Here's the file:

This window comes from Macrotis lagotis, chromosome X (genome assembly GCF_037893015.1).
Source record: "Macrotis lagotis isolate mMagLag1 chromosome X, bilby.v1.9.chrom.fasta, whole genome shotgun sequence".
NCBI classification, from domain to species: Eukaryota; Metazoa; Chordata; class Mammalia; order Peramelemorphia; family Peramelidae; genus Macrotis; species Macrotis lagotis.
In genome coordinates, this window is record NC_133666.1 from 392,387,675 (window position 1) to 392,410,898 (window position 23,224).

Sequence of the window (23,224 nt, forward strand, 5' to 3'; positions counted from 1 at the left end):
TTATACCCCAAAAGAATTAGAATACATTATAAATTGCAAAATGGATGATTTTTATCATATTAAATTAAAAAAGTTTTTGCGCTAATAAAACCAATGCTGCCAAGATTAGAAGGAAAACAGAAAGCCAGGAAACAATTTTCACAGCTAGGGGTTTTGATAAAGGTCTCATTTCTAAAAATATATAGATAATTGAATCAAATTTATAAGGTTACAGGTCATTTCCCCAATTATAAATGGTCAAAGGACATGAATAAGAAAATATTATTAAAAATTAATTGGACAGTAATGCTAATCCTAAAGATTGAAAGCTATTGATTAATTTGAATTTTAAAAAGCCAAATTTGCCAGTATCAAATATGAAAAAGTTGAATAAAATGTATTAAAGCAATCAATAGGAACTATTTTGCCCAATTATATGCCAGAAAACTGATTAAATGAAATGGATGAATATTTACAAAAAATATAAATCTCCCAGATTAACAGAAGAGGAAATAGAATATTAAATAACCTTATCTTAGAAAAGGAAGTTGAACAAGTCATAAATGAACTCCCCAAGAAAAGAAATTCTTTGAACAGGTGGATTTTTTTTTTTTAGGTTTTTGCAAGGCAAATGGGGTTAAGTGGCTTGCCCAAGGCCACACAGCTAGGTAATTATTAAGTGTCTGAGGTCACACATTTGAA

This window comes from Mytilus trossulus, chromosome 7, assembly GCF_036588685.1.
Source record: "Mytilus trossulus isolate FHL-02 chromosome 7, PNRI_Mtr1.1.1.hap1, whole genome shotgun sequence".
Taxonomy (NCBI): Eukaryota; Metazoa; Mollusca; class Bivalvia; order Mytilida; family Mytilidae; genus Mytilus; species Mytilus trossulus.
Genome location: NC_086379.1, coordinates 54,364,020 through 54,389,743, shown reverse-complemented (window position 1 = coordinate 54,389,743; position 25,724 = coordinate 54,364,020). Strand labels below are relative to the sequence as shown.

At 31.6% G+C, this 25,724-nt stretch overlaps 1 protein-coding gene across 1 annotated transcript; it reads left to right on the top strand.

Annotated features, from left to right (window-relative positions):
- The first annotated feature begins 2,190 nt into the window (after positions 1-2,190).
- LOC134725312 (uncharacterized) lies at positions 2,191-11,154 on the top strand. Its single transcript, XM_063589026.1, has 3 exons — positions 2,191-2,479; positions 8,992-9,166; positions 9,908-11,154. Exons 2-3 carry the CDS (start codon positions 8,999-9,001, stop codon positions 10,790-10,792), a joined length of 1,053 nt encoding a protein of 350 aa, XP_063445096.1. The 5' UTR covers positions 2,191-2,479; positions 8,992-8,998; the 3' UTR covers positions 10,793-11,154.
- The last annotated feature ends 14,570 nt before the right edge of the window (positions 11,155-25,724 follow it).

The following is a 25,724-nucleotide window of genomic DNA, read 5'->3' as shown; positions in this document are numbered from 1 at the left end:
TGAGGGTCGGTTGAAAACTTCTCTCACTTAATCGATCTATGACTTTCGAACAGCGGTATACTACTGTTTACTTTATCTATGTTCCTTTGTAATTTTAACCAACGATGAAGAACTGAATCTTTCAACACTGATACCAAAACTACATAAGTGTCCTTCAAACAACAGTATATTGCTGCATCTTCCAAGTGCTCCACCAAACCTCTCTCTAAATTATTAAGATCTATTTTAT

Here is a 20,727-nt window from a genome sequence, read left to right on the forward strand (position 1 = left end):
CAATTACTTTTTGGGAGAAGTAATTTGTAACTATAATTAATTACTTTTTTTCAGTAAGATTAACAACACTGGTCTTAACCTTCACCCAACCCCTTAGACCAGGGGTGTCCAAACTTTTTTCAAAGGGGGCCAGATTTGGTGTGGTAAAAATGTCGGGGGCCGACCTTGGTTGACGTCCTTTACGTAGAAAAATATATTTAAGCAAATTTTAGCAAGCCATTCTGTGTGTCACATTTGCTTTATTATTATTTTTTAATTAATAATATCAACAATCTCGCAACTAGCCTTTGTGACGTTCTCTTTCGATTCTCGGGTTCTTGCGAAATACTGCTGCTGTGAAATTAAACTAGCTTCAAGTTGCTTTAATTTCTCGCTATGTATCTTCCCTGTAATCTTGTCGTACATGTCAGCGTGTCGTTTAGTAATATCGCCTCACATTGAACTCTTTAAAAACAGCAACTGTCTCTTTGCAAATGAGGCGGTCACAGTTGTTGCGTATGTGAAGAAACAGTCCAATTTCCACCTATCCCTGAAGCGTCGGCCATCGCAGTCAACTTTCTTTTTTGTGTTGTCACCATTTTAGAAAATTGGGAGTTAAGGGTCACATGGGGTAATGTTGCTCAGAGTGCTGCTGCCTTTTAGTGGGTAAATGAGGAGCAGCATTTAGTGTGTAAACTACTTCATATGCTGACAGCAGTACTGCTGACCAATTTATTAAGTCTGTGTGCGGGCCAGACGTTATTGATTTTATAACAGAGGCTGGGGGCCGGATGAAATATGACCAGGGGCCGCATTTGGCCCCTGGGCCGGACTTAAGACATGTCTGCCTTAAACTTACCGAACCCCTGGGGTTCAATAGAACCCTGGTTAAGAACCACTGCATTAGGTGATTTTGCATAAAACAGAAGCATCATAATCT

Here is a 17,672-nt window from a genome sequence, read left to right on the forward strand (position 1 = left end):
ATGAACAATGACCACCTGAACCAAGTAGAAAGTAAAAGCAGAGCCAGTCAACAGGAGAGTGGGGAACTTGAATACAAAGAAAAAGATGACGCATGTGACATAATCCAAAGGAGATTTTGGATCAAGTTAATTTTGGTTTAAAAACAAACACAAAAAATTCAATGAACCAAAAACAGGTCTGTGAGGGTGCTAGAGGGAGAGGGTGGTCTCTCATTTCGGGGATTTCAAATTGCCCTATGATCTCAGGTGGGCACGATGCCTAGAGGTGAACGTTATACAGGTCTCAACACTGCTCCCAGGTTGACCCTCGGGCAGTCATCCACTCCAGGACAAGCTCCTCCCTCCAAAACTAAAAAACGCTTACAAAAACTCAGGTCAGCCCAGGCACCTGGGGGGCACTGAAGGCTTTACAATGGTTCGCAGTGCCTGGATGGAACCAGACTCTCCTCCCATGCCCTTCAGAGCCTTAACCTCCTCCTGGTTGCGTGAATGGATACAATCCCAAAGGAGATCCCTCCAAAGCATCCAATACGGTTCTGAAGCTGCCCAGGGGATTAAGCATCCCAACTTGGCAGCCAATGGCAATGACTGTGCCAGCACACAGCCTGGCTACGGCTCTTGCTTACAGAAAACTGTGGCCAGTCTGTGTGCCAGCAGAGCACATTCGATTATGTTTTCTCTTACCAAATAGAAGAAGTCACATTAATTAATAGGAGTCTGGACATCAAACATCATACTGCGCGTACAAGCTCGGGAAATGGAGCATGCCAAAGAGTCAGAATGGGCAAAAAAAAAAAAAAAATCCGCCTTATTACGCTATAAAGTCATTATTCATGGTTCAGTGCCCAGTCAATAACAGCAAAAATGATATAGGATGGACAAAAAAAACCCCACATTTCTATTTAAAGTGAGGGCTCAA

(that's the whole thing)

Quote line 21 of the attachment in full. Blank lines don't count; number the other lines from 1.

ATGAACAATGACCACCTGAACCAAGTAGAAAGTAAAAGCAGAGCCAGTCAACAGGAGAGTGGGGAACTTGAATACAAAGAAAAAGATGACGCATGTGACATAATCCAAAGGAGATTTTGGATCAAGTTAATTTTGGTTTAAAAACAAACACAAAAAATTCAATGAACCAAAAACAGGTCTGTGAGGGTGCTAGAGGGAGAGGGTGGTCTCTCATTTCGGGGATTTCAAATTGCCCTATGATCTCAGGTGGGCACGATGCCTAGAGGTGAACGTTATACAGGTCTCAACACTGCTCCCAGGTTGACCCTCGGGCAGTCATCCACTCCAGGACAAGCTCCTCCCTCCAAAACTAAAAAACGCTTACAAAAACTCAGGTCAGCCCAGGCACCTGGGGGGCACTGAAGGCTTTACAATGGTTCGCAGTGCCTGGATGGAACCAGACTCTCCTCCCATGCCCTTCAGAGCCTTAACCTCCTCCTGGTTGCGTGAATGGATACAATCCCAAAGGAGATCCCTCCAAAGCATCCAATACGGTTCTGAAGCTGCCCAGGGGATTAAGCATCCCAACTTGGCAGCCAATGGCAATGACTGTGCCAGCACACAGCCTGGCTACGGCTCTTGCTTACAGAAAACTGTGGCCAGTCTGTGTGCCAGCAGAGCACATTCGATTATGTTTTCTCTTACCAAATAGAAGAAGTCACATTAATTAATAGGAGTCTGGACATCAAACATCATACTGCGCGTACAAGCTCGGGAAATGGAGCATGCCAAAGAGTCAGAATGGGCAAAAAAAAAAAAAAAATCCGCCTTATTACGCTATAAAGTCATTATTCATGGTTCAGTGCCCAGTCAATAACAGCAAAAATGATATAGGATGGACAAAAAAAACCCCACATTTCTATTTAAAGTGAGGGCTCAA